The fourth instalment in the supremely entertaining tales of Hackensack New Jersey’s first female deputy sheriff sees Constance at a crossroads both action and career-wise when she is tasked to pick up a woman whose husband wants her committed to an asylum with no visible evidence of any mental defect. But taking the helpless woman’s defence is not the thing to do in election year and soon Constance is at odds with the powers that be and even the assistance of her lively sisters Norma and Fleurette seems unlikely to resolve her dilemma. Based on a trio of actual women who flourished around 1916 in the USA and were pioneers in female law enforcement, this series is highly popular in the USA and I’m surprised it hasn’t caught on in a similar manner in the UK. Historically fascinating and with truculent characters and intrigues, these books are a guilty pleasure for fans of Janet Plum or Maisie Dobbs and deserve a larger audience.

Jerry Raine/BARCA LONER (CreateSpace)

Raine is slowly building a strong reputation as a wry observer of the low life and petty criminals as book after book cements his detached, ironic worldview. Following a lack of sales when published traditionally, he has sadly migrated to the self-publishing sphere, although some of his earlier titles might soon be making a welcome reappearance from a new No Exit imprint. He deserves a much wider readership. In his new novel, his latest loser chump, Newton, also known as Ringo,  flees to Spain with money stolen from a Hastings drug dealer. All too quickly his involvement locally with a tall, attractive American woman brings him to the attention a British cop on the prowl for men on the run, assorted bar hounds and no gooders and inevitably the Spanish police, not discounting the woman’s jealous ex-boyfriend. A merry roundabout of petty villainy and involuntary comedy ensues against the background of Barcelona locals striving for Catalonian independence. Good fun.

Hanna Jameson/THE LAST (Viking)

THE WALKING DEAD almost meet Agatha Christie in this significant departure for Jameson, best known until now for her breezy but gritty London Underground series which began publication when she was just out of her teens. Jon Keller, an American academic is stranded in a remote Swiss hotel, isolated from the rest of the world, following a conference there when rumours of a devastating nuclear war emerge and the hotel’s twenty guests and staff are cut off from the rest of the world. Then a body is found, which points inevitably to a murderer in their midst. Should Jon and his involuntary companions investigate or should they attempt to leave the hotel and find out if there are survivors beyond the surrounding forest? But then some of the guests do not appear to be who they should be and suspicions flare like a virus out of control. Definitely a page-turner, this genre-blending novel moves like a freight train with no brakes on and races towards an explosive set of revelations which will satisfy any hungry thriller reader.

Lina Bengsdotter/FOR THE MISSING (Orion)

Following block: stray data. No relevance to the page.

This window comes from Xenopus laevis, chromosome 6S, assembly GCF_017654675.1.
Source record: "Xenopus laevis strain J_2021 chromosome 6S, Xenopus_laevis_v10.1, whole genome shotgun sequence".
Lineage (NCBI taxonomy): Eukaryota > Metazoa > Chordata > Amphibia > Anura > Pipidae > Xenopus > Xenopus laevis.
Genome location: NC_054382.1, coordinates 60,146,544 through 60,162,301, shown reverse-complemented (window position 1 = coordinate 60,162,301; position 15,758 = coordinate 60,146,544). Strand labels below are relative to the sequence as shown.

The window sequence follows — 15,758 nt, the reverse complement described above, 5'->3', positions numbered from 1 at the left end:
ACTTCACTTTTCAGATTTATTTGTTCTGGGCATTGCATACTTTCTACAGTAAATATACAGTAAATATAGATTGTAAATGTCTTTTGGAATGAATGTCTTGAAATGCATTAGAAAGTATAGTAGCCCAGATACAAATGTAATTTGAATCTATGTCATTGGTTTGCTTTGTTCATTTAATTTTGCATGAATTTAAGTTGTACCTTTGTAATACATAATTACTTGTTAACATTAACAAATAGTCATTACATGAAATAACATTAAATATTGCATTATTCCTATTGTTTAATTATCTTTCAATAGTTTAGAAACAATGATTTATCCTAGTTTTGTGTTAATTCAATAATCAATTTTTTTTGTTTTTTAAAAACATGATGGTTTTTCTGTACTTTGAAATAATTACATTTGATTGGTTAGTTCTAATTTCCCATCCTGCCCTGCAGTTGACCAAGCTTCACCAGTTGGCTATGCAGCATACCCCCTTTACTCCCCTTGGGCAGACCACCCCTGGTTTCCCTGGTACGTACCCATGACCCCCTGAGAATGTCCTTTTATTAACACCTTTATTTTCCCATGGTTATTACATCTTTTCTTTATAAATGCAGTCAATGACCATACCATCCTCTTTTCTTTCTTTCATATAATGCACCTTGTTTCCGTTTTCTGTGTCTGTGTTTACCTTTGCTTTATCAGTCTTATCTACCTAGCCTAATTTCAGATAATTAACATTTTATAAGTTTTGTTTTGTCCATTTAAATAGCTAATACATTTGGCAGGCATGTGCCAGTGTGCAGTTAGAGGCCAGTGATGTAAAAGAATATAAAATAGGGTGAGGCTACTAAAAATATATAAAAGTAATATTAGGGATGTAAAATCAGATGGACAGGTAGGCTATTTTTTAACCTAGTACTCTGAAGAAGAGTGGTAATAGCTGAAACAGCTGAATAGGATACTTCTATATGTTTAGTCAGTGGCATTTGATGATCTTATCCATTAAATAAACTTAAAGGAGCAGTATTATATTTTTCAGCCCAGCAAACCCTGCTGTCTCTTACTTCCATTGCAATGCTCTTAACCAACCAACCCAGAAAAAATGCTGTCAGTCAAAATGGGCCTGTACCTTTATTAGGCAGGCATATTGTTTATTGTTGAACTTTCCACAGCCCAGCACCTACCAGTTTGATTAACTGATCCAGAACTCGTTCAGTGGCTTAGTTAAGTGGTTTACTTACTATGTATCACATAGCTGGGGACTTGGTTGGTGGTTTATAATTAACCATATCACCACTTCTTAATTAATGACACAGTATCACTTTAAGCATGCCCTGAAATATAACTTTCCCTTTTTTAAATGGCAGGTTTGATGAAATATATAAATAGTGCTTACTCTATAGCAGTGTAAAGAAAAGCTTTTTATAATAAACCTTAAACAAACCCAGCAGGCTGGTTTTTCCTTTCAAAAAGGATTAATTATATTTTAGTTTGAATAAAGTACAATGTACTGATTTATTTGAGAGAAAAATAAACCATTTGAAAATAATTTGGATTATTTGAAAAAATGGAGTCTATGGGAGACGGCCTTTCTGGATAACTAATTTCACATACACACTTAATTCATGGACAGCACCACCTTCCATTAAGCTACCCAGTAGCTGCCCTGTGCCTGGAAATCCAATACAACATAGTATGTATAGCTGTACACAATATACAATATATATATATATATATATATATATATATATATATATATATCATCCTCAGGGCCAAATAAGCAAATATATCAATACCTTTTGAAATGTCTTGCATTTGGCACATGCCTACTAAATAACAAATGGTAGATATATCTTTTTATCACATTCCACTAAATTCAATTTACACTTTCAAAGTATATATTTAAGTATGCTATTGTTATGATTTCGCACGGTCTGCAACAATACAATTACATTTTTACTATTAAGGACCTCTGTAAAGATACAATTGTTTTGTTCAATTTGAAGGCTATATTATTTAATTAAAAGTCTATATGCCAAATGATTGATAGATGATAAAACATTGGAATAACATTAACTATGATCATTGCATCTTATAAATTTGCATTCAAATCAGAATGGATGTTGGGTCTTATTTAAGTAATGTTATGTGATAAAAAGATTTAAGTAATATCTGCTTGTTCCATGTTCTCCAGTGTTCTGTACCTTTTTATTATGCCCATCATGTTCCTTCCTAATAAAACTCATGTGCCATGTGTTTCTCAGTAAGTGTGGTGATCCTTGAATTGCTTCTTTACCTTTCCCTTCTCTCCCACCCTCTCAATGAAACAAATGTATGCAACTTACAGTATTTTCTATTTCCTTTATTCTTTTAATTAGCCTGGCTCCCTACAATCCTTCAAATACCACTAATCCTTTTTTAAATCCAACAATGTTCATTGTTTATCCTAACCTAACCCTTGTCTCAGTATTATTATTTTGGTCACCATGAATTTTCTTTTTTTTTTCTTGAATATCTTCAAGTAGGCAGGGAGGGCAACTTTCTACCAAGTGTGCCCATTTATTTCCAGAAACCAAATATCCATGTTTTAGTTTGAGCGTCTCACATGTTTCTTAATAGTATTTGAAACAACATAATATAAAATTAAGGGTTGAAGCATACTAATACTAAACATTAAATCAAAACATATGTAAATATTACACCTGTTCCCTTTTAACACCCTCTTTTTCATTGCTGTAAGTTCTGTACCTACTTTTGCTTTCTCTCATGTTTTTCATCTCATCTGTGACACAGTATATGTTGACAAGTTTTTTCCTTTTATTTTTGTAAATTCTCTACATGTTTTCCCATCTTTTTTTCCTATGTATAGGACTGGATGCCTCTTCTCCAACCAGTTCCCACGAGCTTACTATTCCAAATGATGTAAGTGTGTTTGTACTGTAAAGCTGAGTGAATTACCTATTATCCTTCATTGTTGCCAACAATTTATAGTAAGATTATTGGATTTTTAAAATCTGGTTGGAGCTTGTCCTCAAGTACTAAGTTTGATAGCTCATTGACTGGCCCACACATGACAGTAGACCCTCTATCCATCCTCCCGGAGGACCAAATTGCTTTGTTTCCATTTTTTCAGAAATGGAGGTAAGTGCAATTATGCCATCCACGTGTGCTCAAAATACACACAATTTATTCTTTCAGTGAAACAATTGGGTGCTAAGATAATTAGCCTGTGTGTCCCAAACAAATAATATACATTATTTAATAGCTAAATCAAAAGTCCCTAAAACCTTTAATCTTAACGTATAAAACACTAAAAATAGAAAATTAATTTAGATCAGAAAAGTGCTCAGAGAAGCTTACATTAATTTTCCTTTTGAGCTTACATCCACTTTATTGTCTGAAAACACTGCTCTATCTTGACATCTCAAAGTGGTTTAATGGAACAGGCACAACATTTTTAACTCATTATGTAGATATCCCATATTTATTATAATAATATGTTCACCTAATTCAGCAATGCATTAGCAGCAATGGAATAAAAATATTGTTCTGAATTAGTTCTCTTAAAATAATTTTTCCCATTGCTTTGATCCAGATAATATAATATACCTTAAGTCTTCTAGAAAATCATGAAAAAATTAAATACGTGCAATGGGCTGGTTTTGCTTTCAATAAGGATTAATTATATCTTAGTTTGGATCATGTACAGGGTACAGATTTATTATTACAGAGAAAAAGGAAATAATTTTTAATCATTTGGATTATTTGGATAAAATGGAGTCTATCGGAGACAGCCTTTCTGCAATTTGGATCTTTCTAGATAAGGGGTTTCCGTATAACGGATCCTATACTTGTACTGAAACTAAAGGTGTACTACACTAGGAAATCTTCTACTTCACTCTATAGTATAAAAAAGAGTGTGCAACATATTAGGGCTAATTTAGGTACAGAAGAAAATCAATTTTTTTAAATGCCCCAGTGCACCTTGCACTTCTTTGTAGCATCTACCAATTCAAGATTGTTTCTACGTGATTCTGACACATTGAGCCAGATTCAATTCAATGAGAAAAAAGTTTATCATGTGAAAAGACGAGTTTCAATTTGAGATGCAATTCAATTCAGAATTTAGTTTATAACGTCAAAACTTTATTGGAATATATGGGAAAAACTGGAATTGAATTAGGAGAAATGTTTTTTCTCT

A powerful Scandi Noir debut by a promising new author. Detectives Charline ‘Charlie’ Lager and Anders Bratt are assigned from their Stockholm base to the remote village of Gullspäng, where Charlie, unknown to her colleagues, once grew up alongside her alcoholic mother and bears the brunt of many dark, repressed secrets which have shaped her life. Annabelle Roos, a local girl has gone missing following a party and the investigation into the case will dredge up memories Charlie would rather ignore as the convergence between the truth and her own dark side make for uncomfortable hours. Atmospheric, evocative and with a heroine who overcomes some of the genre’s clichés, this is a first-class procedural with all shades of grey unveiled like onion peel as the narrative progresses. With various parallel story strands deepening the mystery before they all come together in a flurry of unwelcome truths, this makes for an altogether excellent thriller.

Agustín Martinez/VILLAGE OF THE LOST GIRLS (Quercus)

A fast-paced Spanish thriller with a wonderful mountain setting which almost becomes another  of the book’s main characters in its overall ominous presence. Five years ago, two local eleven year old young girls, Ana and Lucia disappeared on their way home from school. The case was never solved. Now, Ana reappears inside a crashed car, wounded and traumatised, and the case is re-opened to find out who was the girl’s kidnapper, and ascertain whether Lucia might still be alive and held somewhere. Sent to remote Monte Perdido from Madrid police headquarters, Inspector Sara Campos and her superior Santiago Bain, are tasked with the new investigation and re-examining the flawed enquiries from the initial case. But the small village where evil lurks is reluctant to open up its dark secrets. At times genuinely poignant and melancholy, crime writing at its most exemplary.

Simon Sellars/APPLIED BALLARDIANISM (Urbanomic)

A rather unique book that veers between false autobiography, gonzo travel reportage and the altogether bizarre, this is definitely not a crime book, but one I arrived at because of my own past friendship and admiration for the late J.G. Ballard. Sellars is one of the few generally recognized experts on JGB and we have shared covers on several occasions. A breathless meditation on how the works of Ballard can colonize your imagination and infect your life like a virus, this sees a young researcher setting off on his travels until he almost becomes a new Ballardian character in his quest for the inner space dear to JGB. Metafiction, literary criticism and archaeology, fictional memoir involving encounters with telepaths, violence on a worldwide scale, UFO sightings, this is a fever dream masquerading as a volume of strictly non-academic ramblings and between the lines discoveries. Fascinating, although not for everyone. Best be a Ballard fun already before you venture into these highly murky pages.